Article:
Financial advisers urged to make lifestyle integral to customer wellbeing
Friday 21 August 2020
- Digital wellbeing service usage doubled during the pandemic
- 1 in 6 sought personalised diet and fitness plans
- Common mistakes are still made when dieting
AIG Life Limited is urging the protection industry to build on the UK government’s recently-launched ‘Better Health’ campaign and make health and wellbeing benefits integral to customer conversations.
Sue Helmont, Marketing Director at AIG Life Limited, said the UK intermediary and protection sector should use the shared experience of living through a global pandemic to reinforce the value of financial advice and the availability of health and wellbeing services.
'I applaud the government for using its Better Health ad campaign to suggest this is a reset moment in life. People want to actively manage their health – as well as their wealth,' said Helmont.
'What’s great is this industry already offers that help. Thousands of customers have used digital wellbeing services like Smart Health on demand during the pandemic. It shows the industry is moving into a different era where consumers increasingly expect immediate, ongoing, personalised services,' she added.
Data compiled by AIG Life Limited reveals its digital health and wellbeing service Smart Health, delivered by global telehealth provider Teladoc Health, was used almost 4000 times at the peak of the pandemic – more than double its usage since launch in August 2019.
Most demand (70%) between March and June was for access to a UK-registered phone or video GP, allowing people to free NHS resources and focus on COVID-19.
Diet and fitness
One in six (17%) Smart Health users asked for personalised help with nutrition and fitness.
One in 10 (11%) have requested an exercise plan since the wellbeing service was launched in 2019, though over half of all requests (53%) were made between March and June this year - suggesting lockdown and the pandemic have prompted people to improve their fitness.
Almost half (48%) of requests for a nutritionist’s help also came between March and June. Yet it seems people make common mistakes about how to manage diet.
Analysis of nutritionist consultations found individuals think large quantities of high in sugar “diet-labelled” food are acceptable, or miss the need for a calorie deficit to lose weight. Common errors include:
- Unsustainable, unhealthy and ineffective fad diets – most people attempt to lose weight by cutting out whole food groups and using various juice cleanses or detox teas
- Eating healthily needs portion control – eating too much of even the healthiest foods will sabotage weight loss attempts
- People fear plant-based diets – the misconception is you can’t get enough protein and essential nutrients on a plant-based diet
- Believing all carbohydrates are bad for you – cutting out complex, wholegrain varieties of carbohydrates that are essential sources of energy, fibre, micronutrients and B vitamins may do more harm than good
- Unsustainable ‘clean eating’ – ignore the 80:20 rule of healthy vs a little of the treats you love will lead to a negative relationship with food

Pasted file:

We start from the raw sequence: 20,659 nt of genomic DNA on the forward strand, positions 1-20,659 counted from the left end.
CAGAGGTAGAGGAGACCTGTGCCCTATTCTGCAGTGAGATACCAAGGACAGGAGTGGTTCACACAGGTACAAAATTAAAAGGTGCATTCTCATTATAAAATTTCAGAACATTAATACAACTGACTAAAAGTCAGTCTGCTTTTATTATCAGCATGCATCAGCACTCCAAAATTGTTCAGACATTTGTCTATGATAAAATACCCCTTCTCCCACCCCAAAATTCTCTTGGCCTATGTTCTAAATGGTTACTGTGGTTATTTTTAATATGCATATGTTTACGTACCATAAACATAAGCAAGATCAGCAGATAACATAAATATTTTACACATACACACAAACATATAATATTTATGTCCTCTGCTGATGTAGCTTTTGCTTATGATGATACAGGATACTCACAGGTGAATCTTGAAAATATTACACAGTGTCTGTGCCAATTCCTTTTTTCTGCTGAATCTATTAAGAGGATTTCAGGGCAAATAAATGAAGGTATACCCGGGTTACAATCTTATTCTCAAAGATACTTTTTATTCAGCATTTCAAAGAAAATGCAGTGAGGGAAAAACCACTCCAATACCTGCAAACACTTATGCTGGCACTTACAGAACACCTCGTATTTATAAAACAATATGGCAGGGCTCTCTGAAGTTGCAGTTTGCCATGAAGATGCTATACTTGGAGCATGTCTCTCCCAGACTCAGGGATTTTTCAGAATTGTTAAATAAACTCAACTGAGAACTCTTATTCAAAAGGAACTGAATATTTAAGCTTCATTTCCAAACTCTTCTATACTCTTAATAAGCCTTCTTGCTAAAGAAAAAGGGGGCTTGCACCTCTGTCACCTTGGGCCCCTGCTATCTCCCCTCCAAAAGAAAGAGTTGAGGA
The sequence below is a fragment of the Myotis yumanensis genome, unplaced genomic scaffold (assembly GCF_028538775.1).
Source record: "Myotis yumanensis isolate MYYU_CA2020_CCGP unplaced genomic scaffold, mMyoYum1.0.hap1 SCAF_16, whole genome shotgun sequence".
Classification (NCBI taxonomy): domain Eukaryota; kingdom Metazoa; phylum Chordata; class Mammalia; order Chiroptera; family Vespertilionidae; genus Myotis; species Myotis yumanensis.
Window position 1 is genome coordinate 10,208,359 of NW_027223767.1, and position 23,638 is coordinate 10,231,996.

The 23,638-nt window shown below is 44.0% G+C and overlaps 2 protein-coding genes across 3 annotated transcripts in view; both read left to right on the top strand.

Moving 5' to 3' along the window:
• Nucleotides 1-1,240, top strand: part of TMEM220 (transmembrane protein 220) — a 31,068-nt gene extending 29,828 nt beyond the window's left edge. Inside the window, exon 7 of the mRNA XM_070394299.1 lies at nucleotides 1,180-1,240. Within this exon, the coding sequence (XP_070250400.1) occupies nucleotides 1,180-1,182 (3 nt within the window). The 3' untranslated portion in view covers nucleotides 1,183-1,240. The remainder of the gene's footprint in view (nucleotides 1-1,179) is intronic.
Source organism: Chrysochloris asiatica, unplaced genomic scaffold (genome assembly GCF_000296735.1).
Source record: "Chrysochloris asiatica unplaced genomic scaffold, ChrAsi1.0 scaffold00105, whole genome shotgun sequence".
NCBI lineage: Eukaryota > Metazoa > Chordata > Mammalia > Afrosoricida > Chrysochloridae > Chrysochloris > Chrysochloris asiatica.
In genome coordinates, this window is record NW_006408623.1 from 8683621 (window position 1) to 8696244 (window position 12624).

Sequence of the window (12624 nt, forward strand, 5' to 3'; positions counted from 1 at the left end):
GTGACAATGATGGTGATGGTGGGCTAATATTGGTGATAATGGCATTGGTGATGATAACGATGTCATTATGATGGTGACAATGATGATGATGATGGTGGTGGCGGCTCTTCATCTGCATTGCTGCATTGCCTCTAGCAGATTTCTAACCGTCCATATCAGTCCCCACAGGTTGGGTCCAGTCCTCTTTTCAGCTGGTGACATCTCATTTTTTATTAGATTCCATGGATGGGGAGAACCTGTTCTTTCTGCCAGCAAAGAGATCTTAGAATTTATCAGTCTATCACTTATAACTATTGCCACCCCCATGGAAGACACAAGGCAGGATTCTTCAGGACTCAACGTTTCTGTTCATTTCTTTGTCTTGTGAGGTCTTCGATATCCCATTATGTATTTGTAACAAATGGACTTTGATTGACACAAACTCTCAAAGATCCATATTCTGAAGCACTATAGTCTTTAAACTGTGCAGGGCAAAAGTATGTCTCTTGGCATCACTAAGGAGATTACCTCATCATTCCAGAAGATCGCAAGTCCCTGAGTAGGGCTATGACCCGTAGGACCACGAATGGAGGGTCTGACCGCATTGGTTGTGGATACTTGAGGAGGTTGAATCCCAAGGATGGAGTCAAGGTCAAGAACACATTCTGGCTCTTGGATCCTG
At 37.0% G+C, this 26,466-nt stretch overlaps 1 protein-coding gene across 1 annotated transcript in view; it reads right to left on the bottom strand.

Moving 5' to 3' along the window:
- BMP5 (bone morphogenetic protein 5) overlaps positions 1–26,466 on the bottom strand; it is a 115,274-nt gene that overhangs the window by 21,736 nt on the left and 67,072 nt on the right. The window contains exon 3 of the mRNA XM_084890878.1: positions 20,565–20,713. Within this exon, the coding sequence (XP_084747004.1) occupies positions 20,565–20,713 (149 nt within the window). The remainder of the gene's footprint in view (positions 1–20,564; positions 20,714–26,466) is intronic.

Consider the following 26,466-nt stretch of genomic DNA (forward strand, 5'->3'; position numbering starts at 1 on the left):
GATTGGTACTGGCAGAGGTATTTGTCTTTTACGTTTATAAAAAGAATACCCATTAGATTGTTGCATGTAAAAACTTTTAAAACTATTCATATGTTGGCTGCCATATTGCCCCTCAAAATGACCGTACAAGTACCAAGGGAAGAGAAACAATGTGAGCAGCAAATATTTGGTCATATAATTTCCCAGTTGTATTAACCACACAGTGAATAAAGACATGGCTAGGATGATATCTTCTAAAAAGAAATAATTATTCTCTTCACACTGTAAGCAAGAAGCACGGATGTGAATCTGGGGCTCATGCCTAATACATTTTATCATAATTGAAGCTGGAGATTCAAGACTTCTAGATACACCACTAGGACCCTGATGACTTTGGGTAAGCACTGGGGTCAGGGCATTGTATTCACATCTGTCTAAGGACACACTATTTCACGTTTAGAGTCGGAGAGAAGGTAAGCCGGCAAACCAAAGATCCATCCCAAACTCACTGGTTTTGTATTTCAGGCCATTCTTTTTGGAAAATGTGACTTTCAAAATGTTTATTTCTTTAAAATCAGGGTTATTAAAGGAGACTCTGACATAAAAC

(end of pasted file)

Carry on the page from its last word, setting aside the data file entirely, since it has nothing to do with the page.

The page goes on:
- Not eating ‘5 a day’ – guidelines exist for a reason as fruits and vegetables are packed full of disease-fighting micronutrients, antioxidants and gut-loving fibre.
Cause leads to effect
Nutrition is especially important in the long-term fight against illness, according Dr Tim Foggin, Medical Director at Teladoc Health.
Speaking in a webinar hosted by AIG Life just prior to the government’s unveiling of its ‘Better Health’ advertising campaign, Dr Foggin referenced a study by Harvard T.H. Chan School of Public Health into serious medical conditions, such as heart attacks and diabetes, that found 80% of situations can be reversed if lifestyle changes are viewed as long-term medical treatment.
He noted our genetics and infectious diseases were aspects of our lives that we may not be able to control, but said with a focus on nutrition and diet, smoking, weight, exercise and activity plus, crucially, sleep, individuals can change their long-term wellbeing.
So what can people do to change their diet? Dr Foggin’s top tips during his ‘resetting your wellness button’ webinar were to make small but prolonged changes to lifestyle:
- Make a shift in your balance of nutrition – little changes can make the difference
- Reduce the amount of salt and sugar in your diet
- Eat whole food and real food, not processed food
- Make small physical offences that add up over time
- Keep the interest going, keep the conversations going – choose one or two small things that you want to change and move forward.
Intermediaries who want to remind their clients about their access to Smart Health can find a range of information on www.aiglife.co.uk, noted Helmont.
'Financial advisers have a unique opportunity to reconnect with their clients, tell them about the services they have available and make sure they get the health support they need,' said Helmont.
'NHS resources will only continue to be stretched and you already help their financial wellbeing – show the value of your advice and tell them how you’ve looked after their health too.'